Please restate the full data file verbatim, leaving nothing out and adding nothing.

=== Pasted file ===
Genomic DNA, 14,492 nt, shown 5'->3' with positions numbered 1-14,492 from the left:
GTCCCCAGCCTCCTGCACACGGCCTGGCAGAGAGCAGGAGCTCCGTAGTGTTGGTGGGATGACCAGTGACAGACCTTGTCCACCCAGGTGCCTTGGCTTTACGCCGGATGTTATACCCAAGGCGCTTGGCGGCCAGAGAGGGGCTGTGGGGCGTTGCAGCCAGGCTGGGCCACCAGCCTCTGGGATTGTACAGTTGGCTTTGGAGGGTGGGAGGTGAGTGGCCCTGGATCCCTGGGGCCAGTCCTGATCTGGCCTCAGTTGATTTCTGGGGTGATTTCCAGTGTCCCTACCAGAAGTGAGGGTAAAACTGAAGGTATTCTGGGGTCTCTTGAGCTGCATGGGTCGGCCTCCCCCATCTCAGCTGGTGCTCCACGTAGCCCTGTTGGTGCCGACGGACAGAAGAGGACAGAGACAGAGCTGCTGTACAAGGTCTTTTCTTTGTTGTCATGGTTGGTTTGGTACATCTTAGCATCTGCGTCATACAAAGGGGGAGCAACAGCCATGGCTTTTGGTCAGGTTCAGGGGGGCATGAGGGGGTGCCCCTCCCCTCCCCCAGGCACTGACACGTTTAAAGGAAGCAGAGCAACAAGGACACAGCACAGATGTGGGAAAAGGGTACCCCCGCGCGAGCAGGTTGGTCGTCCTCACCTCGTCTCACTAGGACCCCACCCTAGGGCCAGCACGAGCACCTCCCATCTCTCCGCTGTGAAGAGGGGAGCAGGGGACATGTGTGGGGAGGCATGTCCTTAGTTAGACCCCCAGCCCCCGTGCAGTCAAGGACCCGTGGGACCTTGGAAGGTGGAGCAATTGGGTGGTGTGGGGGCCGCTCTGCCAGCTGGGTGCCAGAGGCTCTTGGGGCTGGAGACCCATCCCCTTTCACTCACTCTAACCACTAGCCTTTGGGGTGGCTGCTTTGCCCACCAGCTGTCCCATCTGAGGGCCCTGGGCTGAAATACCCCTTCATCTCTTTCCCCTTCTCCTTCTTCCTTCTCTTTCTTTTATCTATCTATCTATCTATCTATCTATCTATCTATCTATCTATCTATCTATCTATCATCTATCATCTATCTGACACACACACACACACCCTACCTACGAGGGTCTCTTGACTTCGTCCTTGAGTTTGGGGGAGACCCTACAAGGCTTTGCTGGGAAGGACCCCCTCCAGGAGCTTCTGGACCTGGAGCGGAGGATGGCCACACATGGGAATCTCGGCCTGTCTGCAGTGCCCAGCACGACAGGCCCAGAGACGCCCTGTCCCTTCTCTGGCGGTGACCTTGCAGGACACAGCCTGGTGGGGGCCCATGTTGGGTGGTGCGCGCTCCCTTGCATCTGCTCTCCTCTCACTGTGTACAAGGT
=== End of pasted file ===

Genomic DNA, 14,492 nt, shown 5'->3' with positions numbered 1-14,492 from the left:
GTCCCCAGCCTCCTGCACACGGCCTGGCAGAGAGCAGGAGCTCCGTAGTGTTGGTGGGATGACCAGTGACAGACCTTGTCCACCCAGGTGCCTTGGCTTTACGCCGGATGTTATACCCAAGGCGCTTGGCGGCCAGAGAGGGGCTGTGGGGCGTTGCAGCCAGGCTGGGCCACCAGCCTCTGGGATTGTACAGTTGGCTTTGGAGGGTGGGAGGTGAGTGGCCCTGGATCCCTGGGGCCAGTCCTGATCTGGCCTCAGTTGATTTCTGGGGTGATTTCCAGTGTCCCTACCAGAAGTGAGGGTAAAACTGAAGGTATTCTGGGGTCTCTTGAGCTGCATGGGTCGGCCTCCCCCATCTCAGCTGGTGCTCCACGTAGCCCTGTTGGTGCCGACGGACAGAAGAGGACAGAGACAGAGCTGCTGTACAAGGTCTTTTCTTTGTTGTCATGGTTGGTTTGGTACATCTTAGCATCTGCGTCATACAAAGGGGGAGCAACAGCCATGGCTTTTGGTCAGGTTCAGGGGGGCATGAGGGGGTGCCCCTCCCCTCCCCCAGGCACTGACACGTTTAAAGGAAGCAGAGCAACAAGGACACAGCACAGATGTGGGAAAAGGGTACCCCCGCGCGAGCAGGTTGGTCGTCCTCACCTCGTCTCACTAGGACCCCACCCTAGGGCCAGCACGAGCACCTCCCATCTCTCCGCTGTGAAGAGGGGAGCAGGGGACATGTGTGGGGAGGCATGTCCTTAGTTAGACCCCCAGCCCCCGTGCAGTCAAGGACCCGTGGGACCTTGGAAGGTGGAGCAATTGGGTGGTGTGGGGGCCGCTCTGCCAGCTGGGTGCCAGAGGCTCTTGGGGCTGGAGACCCATCCCCTTTCACTCACTCTAACCACTAGCCTTTGGGGTGGCTGCTTTGCCCACCAGCTGTCCCATCTGAGGGCCCTGGGCTGAAATACCCCTTCATCTCTTTCCCCTTCTCCTTCTTCCTTCTCTTTCTTTTATCTATCTATCTATCTATCTATCTATCTATCTATCTATCTATCTATCTATCTATCATCTATCATCTATCTGACACACACACACACACCCTACCTACGAGGGTCTCTTGACTTCGTCCTTGAGTTTGGGGGAGACCCTACAAGGCTTTGCTGGGAAGGACCCCCTCCAGGAGCTTCTGGACCTGGAGCGGAGGATGGCCACACATGGGAATCTCGGCCTGTCTGCAGTGCCCAGCACGACAGGCCCAGAGACGCCCTGTCCCTTCTCTGGCGGTGACCTTGCAGGACACAGCCTGGTGGGGGCCCATGTTGGGTGGTGCGCGCTCCCTTGCATCTGCTCTCCTCTCACTGTGTACAAGGT